A Most Violent Year reflects an undercurrent of cold desperation

A Most Violent Year reflects an undercurrent of cold desperation

2014 may well be remembered as the year that the spirit of 1970s suspense cinema returned to Hollywood. In recent months Nightcrawler, Whiplash and The Drop have directly evoked this era and A Most Violent Year, director J.C Chandor’s third feature, follows suit recalling the thrillers of Sydney Lumet and William Friedkin whilst effortlessly telling a complex, dark story.

a-most-violent-yearChandor has managed to carve himself a niche as a modern auteur with his excellent first two features – financial thriller, Margin Call and maritime survival tale, All Is Lost – both have little in common with each other or with this one. A Most Violent Year follows heating oil entrepreneur Abel Morales (Oscar Isaac) as violence, corruption and circling police threaten to destroy his life’s work.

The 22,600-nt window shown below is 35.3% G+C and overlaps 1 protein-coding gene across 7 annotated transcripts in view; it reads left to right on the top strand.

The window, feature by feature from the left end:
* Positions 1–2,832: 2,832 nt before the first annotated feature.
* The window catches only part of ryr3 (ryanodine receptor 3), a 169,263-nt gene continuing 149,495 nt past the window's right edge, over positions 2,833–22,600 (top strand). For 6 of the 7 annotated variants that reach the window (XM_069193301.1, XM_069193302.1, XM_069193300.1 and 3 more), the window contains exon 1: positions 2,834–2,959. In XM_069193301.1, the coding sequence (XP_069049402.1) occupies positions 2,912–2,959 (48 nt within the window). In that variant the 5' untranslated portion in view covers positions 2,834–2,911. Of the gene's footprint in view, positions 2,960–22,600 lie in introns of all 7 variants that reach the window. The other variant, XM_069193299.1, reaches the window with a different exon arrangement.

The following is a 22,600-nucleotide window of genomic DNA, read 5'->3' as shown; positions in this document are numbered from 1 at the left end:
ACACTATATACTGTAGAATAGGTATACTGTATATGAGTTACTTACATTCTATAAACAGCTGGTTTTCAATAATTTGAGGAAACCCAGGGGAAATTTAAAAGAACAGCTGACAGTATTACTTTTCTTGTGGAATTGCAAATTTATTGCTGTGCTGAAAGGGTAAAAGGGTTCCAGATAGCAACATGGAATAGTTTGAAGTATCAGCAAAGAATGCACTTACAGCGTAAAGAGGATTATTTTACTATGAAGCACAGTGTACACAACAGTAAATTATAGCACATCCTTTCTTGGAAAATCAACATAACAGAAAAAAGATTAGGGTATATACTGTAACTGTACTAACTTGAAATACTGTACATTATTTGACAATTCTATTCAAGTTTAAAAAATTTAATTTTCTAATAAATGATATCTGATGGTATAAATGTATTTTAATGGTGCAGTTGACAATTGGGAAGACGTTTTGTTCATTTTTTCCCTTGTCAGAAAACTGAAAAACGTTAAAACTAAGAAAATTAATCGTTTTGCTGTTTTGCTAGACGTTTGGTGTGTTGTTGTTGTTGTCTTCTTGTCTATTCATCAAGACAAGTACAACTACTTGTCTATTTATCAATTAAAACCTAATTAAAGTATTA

The titular year, 1981 provides a backdrop of ever-present urban decay. This is a stagnant New York of graffiti-strewn subways and rusty metal, a far cry from the tourist brochure view of the city taken by most film-makers. To further this sense of stark realism, the movie is shot in a muted colour pallet of browns and greys that, whilst frequently beautiful, reflects the undercurrent of cold desperation that runs through the film.

This is especially true of Isaac as Morales who dominates the film as a man trying to do what he believes to be right as his world begins to collapse. His lack of an Oscar nomination is a crime. The supporting cast too is universally strong with newcomer Elyes Gabel providing a vulnerable turn as a young delivery driver in awe of Morales.

What Chandor’s next project will be is anyone’s guess but after A Most Violent Year, we can rest assured that one of Hollywood’s most promising new directors is showing no signs of peaking.

Peter Brearley

Images: FilmNation Entertainment

 

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